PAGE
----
Re­laxed liv­ing

While they both work in the fash­ion in­dus­try, Lisa Va­len­cia and John Row­ley have es­chewed a slick look at home. In­stead, glam­orous in­di­ca­tors of their pro­fes­sions are teamed with vin­tage cen­tre­pieces and in­trigu­ing an­tique col­lec­tions for a laid­back vibe

Homes and Antiques Magazine - - CONTENTS - FEA­TURE JO LEEVERS PHO­TO­GRAPHS RACHAEL SMITH

For­go­ing a ‘per­fect’ house in favour of com­fort, Lisa Va­len­cia and John Row­ley pick up vin­tage cen­tre­pieces and an­tique ob­jects from wher­ever their ca­reers in fash­ion take them

Ial­ways pre­fer ob­jects that come with in­trigue and in­ter­est, rather than buy­ing sleek and new,’ says Lisa Va­len­cia. That ethos is the mo­ti­va­tion be­hind the home that she’s cre­ated with her hus­band, John Row­ley. The re­sult is a house that works as a down-to- earth fam­ily base, while show­cas­ing a mix of arte­facts and vin­tage gems. ‘ We wanted this home to feel lived in and real, rather than im­pos­si­bly pris­tine, and an­tiques and vin­tage pieces are part of that look,’ says Lisa.

Lisa works as a make-up artist and has cre­ated looks for ev­ery­one from Rosie Hunt­ing­ton-White­ley to Tamara Ec­cle­stone. ‘My style is all about mak­ing a woman look like the best ver­sion of her­self – let­ting her nat­u­ral beauty shine through,’ she says. How­ever, when it came to trans­form­ing this run-down house, there wasn’t much beauty to re­veal. ‘The bath­room was a 1970s av­o­cado suite, the kitchen was a dark and

We wanted this home to feel lived in and real, rather than im­pos­si­bly pris­tine, and an­tiques and vin­tage pieces are part of that look

skinny gal­ley and all the rooms felt very shut o from one an­other,’ re­mem­bers Lisa.

The cou­ple com­pletely rethought the ground floor, ex­tend­ing the back of the house to cre­ate a char­ac­ter­ful kitchen with a gen­er­ous din­ing space. But for their kitchen cen­tre­piece, they veered away from any­thing pre­dictable. The hefty kitchen is­land, for ex­am­ple, was once a work­bench in a Spit­fire plane fac­tory: ‘I rubbed it back a bit and gave it a wash of white to suit the scheme,’ says Lisa. She also added a tough­ened glass top over its pit­ted sur­face to make it prac­ti­cal for food prepa­ra­tion, all adding up to a stylish kitchen that the cou­ple hire out for photo shoots. The pair of doors that con­nect the cosy snug and more for­mal liv­ing room are also in­trigu­ing: a pair of re­claimed Vic­to­rian pub doors bought at Sun­bury An­tiques Mar­ket.

Lisa en­deav­ours to seek out un­usual items to bring back from each work trip over­seas. Pieces from South Africa – such as the beaded chan­de­lier in the snug – are es­pe­cially preva­lent through­out the home. ‘John is from South Africa and we’ve both worked there a lot,’ says Lisa. ‘I love to buy an­tique taxi­dermy there from small shops and, for hand­made pieces, I go to lo­cal women’s

co­op­er­a­tives – it’s nice to buy crafts first-hand,’ Lisa con­tin­ues.

She takes a sim­i­lar ap­proach to shop­ping at home, too. ‘It’s much more re­ward­ing to spot some­thing in­ter­est­ing in an an­tiques mar­ket or on eBay, than to buy brand new and have the same as ev­ery­one else,’ she says. Favourite eBay finds in­clude the vin­tage hab­er­dash­ery unit in the liv­ing room, science lab stools in the kitchen and drinks trol­ley in the snug (see page 81). ‘Our trol­ley has be­come a place to dis­play vin­tage glasses and cock­tail shak­ers. I found some sweet Baby­cham glasses on eBay and my sis­ter also looks out for them for me; she ac­tu­ally gave me the dainty vin­tage sherry glasses. Char­ity shops are a great place to find beau­ti­ful glasses – I look out for ex­am­ples from all eras, with in­ter­est­ing dec­o­ra­tive touches or in un­usual shapes.’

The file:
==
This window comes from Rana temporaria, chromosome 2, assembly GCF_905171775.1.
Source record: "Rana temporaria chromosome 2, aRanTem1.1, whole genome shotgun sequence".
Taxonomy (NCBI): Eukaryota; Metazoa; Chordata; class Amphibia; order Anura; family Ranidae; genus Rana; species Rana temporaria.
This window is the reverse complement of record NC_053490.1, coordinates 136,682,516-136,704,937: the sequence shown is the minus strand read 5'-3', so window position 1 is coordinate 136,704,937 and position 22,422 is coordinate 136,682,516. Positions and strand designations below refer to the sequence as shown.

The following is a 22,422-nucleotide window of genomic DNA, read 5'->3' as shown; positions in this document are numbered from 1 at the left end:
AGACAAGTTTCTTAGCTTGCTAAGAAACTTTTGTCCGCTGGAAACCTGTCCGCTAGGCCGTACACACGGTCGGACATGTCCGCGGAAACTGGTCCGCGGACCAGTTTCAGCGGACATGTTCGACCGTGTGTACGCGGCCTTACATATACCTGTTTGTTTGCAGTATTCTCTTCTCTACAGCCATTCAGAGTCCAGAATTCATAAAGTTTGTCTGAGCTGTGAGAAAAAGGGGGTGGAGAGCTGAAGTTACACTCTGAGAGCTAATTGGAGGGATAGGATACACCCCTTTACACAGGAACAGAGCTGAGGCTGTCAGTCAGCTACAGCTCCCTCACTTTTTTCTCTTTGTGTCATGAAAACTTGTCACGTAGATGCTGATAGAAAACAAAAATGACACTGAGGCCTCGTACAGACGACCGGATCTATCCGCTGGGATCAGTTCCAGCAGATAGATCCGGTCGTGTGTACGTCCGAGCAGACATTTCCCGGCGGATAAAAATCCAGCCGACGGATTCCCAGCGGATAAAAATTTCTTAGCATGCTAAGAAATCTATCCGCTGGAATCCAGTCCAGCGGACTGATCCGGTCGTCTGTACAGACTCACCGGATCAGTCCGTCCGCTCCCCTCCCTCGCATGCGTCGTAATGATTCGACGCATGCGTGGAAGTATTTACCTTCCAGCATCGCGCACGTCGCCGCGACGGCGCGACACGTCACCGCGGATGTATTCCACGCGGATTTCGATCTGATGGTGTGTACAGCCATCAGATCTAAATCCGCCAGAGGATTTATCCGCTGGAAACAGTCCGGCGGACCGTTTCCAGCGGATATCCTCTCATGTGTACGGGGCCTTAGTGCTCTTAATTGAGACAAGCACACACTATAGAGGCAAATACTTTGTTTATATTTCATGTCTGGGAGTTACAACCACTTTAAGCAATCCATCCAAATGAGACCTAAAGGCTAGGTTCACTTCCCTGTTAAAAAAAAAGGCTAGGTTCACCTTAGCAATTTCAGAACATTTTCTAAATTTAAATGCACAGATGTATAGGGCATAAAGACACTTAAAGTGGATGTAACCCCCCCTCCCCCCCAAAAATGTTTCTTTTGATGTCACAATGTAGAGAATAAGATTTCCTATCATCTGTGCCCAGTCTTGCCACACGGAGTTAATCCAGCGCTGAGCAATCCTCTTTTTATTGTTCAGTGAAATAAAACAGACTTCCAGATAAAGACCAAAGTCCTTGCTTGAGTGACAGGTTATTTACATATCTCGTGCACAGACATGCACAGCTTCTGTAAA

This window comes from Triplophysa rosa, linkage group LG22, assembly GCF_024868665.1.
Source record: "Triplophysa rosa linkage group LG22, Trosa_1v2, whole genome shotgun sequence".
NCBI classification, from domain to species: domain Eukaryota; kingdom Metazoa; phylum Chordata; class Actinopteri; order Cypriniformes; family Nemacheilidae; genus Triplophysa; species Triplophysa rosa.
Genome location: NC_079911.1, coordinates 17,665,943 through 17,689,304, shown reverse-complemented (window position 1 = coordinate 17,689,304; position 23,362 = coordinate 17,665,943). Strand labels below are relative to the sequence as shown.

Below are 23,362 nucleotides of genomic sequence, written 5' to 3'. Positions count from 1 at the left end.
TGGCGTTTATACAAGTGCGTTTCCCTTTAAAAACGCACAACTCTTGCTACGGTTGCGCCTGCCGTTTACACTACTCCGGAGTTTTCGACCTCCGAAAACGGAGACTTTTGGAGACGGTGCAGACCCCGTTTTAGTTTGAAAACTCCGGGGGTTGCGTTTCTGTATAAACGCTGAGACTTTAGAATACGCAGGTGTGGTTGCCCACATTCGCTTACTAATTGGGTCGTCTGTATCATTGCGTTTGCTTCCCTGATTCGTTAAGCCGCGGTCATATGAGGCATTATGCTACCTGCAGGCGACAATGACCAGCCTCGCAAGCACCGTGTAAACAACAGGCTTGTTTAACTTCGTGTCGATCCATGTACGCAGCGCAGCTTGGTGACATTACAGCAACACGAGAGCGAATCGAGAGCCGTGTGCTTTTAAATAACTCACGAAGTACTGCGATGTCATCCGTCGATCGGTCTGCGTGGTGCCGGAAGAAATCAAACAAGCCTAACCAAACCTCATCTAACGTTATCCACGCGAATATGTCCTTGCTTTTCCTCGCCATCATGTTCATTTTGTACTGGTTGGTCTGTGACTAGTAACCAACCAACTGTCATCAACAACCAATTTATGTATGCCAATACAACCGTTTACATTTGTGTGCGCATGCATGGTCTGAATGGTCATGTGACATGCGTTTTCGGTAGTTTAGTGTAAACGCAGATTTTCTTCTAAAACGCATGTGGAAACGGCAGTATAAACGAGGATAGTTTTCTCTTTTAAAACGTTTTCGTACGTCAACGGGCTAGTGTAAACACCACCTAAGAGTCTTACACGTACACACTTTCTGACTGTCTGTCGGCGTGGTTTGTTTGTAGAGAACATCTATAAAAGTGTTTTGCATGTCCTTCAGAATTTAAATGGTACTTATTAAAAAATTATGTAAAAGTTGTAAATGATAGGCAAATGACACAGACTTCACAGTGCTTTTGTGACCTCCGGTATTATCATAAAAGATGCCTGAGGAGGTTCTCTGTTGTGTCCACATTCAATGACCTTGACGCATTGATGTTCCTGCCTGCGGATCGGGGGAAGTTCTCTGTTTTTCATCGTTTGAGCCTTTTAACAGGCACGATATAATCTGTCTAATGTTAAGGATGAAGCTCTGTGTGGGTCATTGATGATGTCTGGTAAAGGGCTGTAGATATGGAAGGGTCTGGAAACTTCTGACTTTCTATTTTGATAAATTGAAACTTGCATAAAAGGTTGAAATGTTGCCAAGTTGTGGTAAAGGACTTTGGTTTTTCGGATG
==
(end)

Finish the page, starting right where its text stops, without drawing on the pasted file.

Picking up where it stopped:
The black-and-white pho­tog­ra­phy that punc­tu­ates the walls and sur­faces is a re­minder of Lisa and John’s glam­orous day jobs – but this is pre­cisely why they like their home full of char­ac­ter and per­sonal pieces. ‘ We’re both lucky enough to visit amaz­ing, sleek lo­ca­tion houses around the world,’ says Lisa. ‘But a ‘per­fect’ house isn’t what I as­pire to. This place is all about re­lax­ing and know­ing that you’ve ar­rived home.’

THIS PAGE FROM ABOVE John took the pho­to­graph of their son Jonah. The wed­ding photo is of Lisa’s par­ents. The ice bucket is from Brasspineap­ples.com. Kartell’s ‘Bourgie’ table lamp is from Heal’s. The cab­i­net was from eBay, as was the trol­ley lled with vin­tage glass­ware (pic­tured left) FAC­ING PAGE Vin­tage French shutters, found at Sun­bury An­tiques Mar­ket, con­ceal the util­ity room. John made the shelves from cop­per pip­ing and scaf­fold­ing planks

THIS PAGE FROM ABOVE The re­claimed mar­ble basin came com­plete with Hol­ly­wood- style gold taps. The mir­ror is from John Lewis and the nau­ti­cal lights ei­ther side were an eBay !nd. The tiles are from Topps Tiles; the house’s Thir­ties- style land­ing is up­dated with skirt­ings painted in ‘Down Pipe’ by Far­row & Ball, a mir­ror from Laura Ash­ley and an in­dus­trial light from Skin "int De­sign. The vin­tage "ag was a "ea mar­ket !nd FAC­ING PAGE The bath­room wall cab­i­net is from Af­ter Noah and the bath is from Wil­liam Hol­land. The wall dec­o­ra­tion has been cre­ated us­ing pol­ished plas­ter

ABOVE The juju hat on the wall was found in Africa, while the bed is French vin­tage, bought at Sun­bury An­tiques Mar­ket. The chest of draw­ers is Dan­ish mid- cen­tury LEFT The house is dot­ted with fash­ion pho­tog­ra­phy and por­traits: ‘John took this one of model Emily By­ron,’ says Lisa. The gilt-framed 19th- cen­tury pic­ture was a lo­cal junk shop nd. The vin­tage oar was bought on hol­i­day – Goose Home and Gar­den sells sim­i­lar ex­am­ples

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